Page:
City Research Online

Information accrual from the period preceding racket-ball contact for tennis ground strokes: Inferences from stochastic masking

Jalali, S., Martin, S. E., Ghose, T., Buscombe, R. M., Solomon, J. A. ORCID: 0000-0001-9976-4788 and Yarrow, K. ORCID: 0000-0003-0666-2163 (2019). Information accrual from the period preceding racket-ball contact for tennis ground strokes: Inferences from stochastic masking. Frontiers in Psychology, doi: 10.3389/fpsyg.2019.01969

Abstract

Previous research suggests the existence of an expert anticipatory advantage, whereby skilled sportspeople are able to predict an upcoming action by utilising cues contained in their opponent’s body kinematics. This ability is often inferred from “occlusion” experiments: Information is systematically removed from first-person videos of an opponent, for example by stopping a tennis video at the point of racket-ball contact, yet performance, such as discrimination of shot direction, remains above chance. In this study, we assessed the expert anticipatory advantage for tennis ground strokes via a modified approach, known as “bubbles”, in which information is randomly removed from videos at in each trial. The bubbles profile is then weighted by trial outcome (i.e. a correct vs. incorrect discrimination) and combined across trials into a classification array, revealing the potential cues informing the decision. In two experiments (both with N = 34 skilled tennis players) we utilised either temporal or spatial bubbles, applying them to videos running from 0.8 s to 0 s before the point of racket-ball contact (cf. Jalali et al., 2018). Results from the spatial experiment were somewhat suggestive of accrual from the torso region of the body, but were not compelling. Results from the temporal experiment, on the other hand, were clear: information was accrued mainly during the period immediately prior to racket-ball contact. This result is broadly consistent with prior work using non-stochastic approaches to video manipulation, and cannot be an artifact of temporal smear from information accrued after racket-ball contact, because no such information was present.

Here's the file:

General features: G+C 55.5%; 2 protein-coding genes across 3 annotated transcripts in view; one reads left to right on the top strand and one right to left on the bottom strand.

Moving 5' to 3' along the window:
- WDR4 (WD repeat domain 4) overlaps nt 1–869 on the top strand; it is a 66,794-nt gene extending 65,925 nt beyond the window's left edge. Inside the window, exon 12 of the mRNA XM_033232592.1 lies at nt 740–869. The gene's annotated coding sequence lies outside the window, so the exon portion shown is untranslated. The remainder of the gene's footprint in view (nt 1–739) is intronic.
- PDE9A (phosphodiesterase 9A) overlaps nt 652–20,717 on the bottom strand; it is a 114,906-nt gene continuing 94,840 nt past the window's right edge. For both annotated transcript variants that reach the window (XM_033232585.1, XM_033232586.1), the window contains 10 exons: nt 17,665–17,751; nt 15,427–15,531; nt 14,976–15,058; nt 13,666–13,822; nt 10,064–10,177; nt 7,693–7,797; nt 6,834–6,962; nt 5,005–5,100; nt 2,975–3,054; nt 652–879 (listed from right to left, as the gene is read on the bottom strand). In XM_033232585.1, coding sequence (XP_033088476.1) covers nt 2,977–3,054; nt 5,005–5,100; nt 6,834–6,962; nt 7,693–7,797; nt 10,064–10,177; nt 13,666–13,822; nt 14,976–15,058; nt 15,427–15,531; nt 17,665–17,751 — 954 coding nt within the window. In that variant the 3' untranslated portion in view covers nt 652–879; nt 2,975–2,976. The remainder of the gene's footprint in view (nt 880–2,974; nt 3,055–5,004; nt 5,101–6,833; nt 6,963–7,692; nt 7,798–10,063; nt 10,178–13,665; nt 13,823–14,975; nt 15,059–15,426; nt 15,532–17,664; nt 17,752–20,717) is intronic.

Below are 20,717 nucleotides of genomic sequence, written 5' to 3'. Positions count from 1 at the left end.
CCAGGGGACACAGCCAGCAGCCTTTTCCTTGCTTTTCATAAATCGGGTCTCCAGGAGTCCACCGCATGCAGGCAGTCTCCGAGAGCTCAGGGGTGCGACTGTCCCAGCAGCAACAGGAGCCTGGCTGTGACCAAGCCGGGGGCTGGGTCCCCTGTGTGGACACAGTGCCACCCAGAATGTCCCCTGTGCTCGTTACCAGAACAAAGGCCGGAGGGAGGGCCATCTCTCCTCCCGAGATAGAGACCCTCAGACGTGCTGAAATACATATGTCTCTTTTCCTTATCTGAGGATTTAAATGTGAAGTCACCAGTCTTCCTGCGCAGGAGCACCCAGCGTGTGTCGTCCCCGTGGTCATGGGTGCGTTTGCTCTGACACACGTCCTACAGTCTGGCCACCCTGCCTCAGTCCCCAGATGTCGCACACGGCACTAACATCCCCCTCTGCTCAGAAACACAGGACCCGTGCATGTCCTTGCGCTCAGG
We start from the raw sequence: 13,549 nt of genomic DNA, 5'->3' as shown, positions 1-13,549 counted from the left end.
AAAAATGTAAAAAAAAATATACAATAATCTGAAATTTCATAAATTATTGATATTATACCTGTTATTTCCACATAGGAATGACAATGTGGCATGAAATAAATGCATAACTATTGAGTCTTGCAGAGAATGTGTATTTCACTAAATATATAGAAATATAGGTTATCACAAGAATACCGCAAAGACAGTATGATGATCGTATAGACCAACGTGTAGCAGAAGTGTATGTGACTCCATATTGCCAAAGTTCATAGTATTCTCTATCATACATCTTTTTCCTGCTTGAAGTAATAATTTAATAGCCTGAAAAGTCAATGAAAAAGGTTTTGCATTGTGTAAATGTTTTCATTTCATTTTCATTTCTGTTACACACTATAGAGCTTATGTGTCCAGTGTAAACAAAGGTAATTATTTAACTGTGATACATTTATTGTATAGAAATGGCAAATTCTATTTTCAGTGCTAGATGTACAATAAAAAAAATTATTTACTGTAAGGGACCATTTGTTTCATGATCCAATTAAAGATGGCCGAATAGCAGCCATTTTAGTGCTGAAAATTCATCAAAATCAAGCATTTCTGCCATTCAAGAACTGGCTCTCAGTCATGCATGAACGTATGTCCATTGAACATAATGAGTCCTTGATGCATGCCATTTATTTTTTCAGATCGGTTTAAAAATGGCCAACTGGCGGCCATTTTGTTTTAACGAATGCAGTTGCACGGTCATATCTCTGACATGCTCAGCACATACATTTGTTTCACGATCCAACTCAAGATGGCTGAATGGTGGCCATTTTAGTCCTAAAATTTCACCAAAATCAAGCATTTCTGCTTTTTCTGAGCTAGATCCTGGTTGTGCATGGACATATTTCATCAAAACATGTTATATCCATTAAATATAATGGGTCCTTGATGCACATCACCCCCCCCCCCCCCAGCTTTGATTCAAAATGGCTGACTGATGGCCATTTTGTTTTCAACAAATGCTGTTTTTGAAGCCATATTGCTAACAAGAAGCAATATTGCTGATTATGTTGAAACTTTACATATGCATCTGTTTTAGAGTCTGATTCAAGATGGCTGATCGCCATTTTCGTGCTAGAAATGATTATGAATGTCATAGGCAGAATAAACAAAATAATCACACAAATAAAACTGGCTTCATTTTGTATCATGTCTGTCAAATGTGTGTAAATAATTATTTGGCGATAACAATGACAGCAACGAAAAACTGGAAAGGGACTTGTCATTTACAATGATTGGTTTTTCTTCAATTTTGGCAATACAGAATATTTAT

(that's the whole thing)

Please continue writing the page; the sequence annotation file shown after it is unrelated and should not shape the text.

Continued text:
Publication Type: Article
Subjects: B Philosophy. Psychology. Religion > BF Psychology
G Geography. Anthropology. Recreation > GV Recreation Leisure
Departments: School of Arts & Social Sciences > Psychology
School of Health Sciences > Optometry & Visual Science
URI: http://openaccess.city.ac.uk/id/eprint/22654
[img]
Preview
Text - Accepted Version
Available under License Creative Commons Attribution.

Download (1MB) | Preview

Export

Downloads

Downloads per month over past year

View more statistics

Actions (login required)

Admin Login Admin Login